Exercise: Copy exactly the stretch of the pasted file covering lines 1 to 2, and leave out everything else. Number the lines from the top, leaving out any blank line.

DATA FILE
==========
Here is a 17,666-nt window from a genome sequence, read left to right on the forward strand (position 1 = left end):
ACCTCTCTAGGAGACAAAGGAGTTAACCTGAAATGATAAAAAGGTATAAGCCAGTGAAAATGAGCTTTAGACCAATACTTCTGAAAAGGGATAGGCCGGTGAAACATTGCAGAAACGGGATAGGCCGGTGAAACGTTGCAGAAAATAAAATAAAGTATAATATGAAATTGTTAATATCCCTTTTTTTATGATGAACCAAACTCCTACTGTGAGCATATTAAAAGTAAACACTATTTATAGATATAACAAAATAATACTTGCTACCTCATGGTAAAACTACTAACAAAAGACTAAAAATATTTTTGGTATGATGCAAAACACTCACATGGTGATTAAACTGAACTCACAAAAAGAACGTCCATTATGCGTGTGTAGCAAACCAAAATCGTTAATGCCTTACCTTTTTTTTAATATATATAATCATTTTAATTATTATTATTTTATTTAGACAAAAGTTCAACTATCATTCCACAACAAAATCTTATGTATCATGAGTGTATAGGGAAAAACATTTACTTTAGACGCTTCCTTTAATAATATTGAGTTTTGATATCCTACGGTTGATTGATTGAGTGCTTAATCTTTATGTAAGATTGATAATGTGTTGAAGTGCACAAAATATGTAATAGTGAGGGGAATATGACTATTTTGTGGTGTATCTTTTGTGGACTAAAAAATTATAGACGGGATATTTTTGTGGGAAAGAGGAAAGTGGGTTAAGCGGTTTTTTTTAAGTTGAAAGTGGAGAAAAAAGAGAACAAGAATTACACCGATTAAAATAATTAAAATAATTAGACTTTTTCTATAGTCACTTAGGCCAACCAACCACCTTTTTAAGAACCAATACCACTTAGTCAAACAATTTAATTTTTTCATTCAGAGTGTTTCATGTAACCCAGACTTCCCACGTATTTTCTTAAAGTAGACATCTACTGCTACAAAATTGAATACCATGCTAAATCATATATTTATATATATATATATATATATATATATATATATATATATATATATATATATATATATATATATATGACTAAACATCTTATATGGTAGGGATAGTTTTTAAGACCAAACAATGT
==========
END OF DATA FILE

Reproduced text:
Here is a 17,666-nt window from a genome sequence, read left to right on the forward strand (position 1 = left end):
ACCTCTCTAGGAGACAAAGGAGTTAACCTGAAATGATAAAAAGGTATAAGCCAGTGAAAATGAGCTTTAGACCAATACTTCTGAAAAGGGATAGGCCGGTGAAACATTGCAGAAACGGGATAGGCCGGTGAAACGTTGCAGAAAATAAAATAAAGTATAATATGAAATTGTTAATATCCCTTTTTTTATGATGAACCAAACTCCTACTGTGAGCATATTAAAAGTAAACACTATTTATAGATATAACAAAATAATACTTGCTACCTCATGGTAAAACTACTAACAAAAGACTAAAAATATTTTTGGTATGATGCAAAACACTCACATGGTGATTAAACTGAACTCACAAAAAGAACGTCCATTATGCGTGTGTAGCAAACCAAAATCGTTAATGCCTTACCTTTTTTTTAATATATATAATCATTTTAATTATTATTATTTTATTTAGACAAAAGTTCAACTATCATTCCACAACAAAATCTTATGTATCATGAGTGTATAGGGAAAAACATTTACTTTAGACGCTTCCTTTAATAATATTGAGTTTTGATATCCTACGGTTGATTGATTGAGTGCTTAATCTTTATGTAAGATTGATAATGTGTTGAAGTGCACAAAATATGTAATAGTGAGGGGAATATGACTATTTTGTGGTGTATCTTTTGTGGACTAAAAAATTATAGACGGGATATTTTTGTGGGAAAGAGGAAAGTGGGTTAAGCGGTTTTTTTTAAGTTGAAAGTGGAGAAAAAAGAGAACAAGAATTACACCGATTAAAATAATTAAAATAATTAGACTTTTTCTATAGTCACTTAGGCCAACCAACCACCTTTTTAAGAACCAATACCACTTAGTCAAACAATTTAATTTTTTCATTCAGAGTGTTTCATGTAACCCAGACTTCCCACGTATTTTCTTAAAGTAGACATCTACTGCTACAAAATTGAATACCATGCTAAATCATATATTTATATATATATATATATATATATATATATATATATATATATATATATATATATATATATATATATGACTAAACATCTTATATGGTAGGGATAGTTTTTAAGACCAAACAATGT